arrows that can simplify this task.
at least four arguments, the x/y start and end points of each arrow (if each
argument is a vector, an arrow will be drawn for each value in the vector).
Note that the points will be specified in
First, the function checks that its argument is there, and is an object of class
"dstat". Now have a look at the arguments to
arrows. In addition
to the first four arguments specifying the start and end points of the arrows,
length argument specifies the length of the arms in (blush)
inches and the
angle argument specifies the angle of the arms from
R has inherited a lot of things from S. Some of them aren't the greatest, like the default units of inches and points. Well, nobody's perfect.
Notice that the function will do its best to work out missing arguments from the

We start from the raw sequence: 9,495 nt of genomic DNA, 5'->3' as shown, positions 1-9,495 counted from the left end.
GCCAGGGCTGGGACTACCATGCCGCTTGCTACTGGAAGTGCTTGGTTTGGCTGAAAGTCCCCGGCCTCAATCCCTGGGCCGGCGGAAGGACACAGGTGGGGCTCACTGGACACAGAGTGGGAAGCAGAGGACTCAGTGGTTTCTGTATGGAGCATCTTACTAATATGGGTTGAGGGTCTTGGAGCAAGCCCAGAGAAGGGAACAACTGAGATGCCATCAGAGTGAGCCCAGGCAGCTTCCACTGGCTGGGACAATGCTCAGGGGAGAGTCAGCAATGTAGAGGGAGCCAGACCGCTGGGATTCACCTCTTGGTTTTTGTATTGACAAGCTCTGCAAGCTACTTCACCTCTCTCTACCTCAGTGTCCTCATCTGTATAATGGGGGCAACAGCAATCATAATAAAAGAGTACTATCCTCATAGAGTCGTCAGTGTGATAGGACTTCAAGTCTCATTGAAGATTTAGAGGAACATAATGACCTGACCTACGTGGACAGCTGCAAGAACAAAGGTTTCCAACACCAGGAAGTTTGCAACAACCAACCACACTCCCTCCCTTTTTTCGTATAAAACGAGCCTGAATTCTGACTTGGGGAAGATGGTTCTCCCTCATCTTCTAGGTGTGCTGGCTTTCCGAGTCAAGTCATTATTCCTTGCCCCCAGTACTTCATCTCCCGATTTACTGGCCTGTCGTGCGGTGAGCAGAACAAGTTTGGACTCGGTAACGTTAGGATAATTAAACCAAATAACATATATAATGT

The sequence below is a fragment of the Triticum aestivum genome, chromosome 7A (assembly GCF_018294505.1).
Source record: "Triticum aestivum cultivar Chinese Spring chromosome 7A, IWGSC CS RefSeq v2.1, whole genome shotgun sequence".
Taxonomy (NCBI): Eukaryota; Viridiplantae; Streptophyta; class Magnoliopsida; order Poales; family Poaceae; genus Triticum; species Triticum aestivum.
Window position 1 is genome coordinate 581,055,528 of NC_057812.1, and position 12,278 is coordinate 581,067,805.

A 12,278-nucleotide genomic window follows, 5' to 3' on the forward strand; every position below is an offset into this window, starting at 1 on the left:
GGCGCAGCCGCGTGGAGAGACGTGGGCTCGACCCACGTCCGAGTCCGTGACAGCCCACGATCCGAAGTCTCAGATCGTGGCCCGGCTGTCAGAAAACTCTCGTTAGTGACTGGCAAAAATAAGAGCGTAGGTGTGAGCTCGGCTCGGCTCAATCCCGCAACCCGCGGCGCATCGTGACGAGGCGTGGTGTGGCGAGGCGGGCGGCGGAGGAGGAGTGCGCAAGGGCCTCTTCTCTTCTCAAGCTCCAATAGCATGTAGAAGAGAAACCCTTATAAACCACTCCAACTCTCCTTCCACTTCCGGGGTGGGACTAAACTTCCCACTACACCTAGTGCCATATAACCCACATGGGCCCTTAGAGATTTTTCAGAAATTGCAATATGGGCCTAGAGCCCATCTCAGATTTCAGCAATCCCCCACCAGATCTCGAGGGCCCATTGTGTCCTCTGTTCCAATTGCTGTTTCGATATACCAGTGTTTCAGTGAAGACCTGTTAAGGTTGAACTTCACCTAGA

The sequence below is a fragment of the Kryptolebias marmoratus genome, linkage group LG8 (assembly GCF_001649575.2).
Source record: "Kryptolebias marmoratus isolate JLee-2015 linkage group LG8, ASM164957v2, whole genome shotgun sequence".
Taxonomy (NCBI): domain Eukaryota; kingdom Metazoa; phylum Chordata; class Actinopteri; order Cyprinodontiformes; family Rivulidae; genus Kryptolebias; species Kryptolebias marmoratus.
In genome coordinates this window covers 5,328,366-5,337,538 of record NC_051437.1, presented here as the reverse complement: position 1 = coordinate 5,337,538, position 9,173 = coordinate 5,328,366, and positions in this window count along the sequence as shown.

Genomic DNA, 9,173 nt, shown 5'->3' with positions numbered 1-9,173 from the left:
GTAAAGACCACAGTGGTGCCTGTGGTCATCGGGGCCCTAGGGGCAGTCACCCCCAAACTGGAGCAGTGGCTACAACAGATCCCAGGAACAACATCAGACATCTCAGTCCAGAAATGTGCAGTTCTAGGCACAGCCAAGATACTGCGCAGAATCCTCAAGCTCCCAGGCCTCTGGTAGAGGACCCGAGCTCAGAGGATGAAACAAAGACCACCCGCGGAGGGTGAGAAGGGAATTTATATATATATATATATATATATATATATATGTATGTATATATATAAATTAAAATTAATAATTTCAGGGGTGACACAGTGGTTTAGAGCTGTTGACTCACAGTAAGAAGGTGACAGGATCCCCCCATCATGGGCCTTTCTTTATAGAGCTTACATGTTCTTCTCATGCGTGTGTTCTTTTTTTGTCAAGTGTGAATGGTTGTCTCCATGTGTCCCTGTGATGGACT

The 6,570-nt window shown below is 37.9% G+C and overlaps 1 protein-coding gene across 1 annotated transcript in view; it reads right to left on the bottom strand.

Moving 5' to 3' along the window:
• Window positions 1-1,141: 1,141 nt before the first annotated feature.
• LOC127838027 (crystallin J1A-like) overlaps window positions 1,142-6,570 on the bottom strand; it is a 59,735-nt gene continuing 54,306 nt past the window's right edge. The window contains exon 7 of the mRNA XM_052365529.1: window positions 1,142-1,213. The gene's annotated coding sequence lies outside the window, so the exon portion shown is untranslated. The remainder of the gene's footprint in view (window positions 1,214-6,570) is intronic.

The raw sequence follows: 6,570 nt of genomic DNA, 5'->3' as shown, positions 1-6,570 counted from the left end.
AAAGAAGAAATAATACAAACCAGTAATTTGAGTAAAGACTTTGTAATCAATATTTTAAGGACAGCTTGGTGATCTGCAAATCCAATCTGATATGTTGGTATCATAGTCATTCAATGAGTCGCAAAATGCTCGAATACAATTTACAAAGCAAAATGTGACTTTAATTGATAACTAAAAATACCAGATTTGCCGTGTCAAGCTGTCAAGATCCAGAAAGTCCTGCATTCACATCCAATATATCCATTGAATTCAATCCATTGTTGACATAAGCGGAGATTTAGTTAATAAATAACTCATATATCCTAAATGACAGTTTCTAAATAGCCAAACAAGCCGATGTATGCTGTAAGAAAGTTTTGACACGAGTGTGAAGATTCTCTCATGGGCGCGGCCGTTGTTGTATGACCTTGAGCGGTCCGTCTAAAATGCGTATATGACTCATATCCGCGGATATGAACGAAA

data. If error bars are requested,
get.dstat.ylim() is called to
work out the maximum range of the entire dstat object.
offset= option in
plot.dstat. This allows
you to ask for additional points and error bars produced by
add.pointline() to be moved side to side so that they don't
Your idea of a great point/line plot may be somewhat different. By now you should have an idea of the tools that can be used to get that plot.
For more information, see An Introduction to R: High-level plotting commands.
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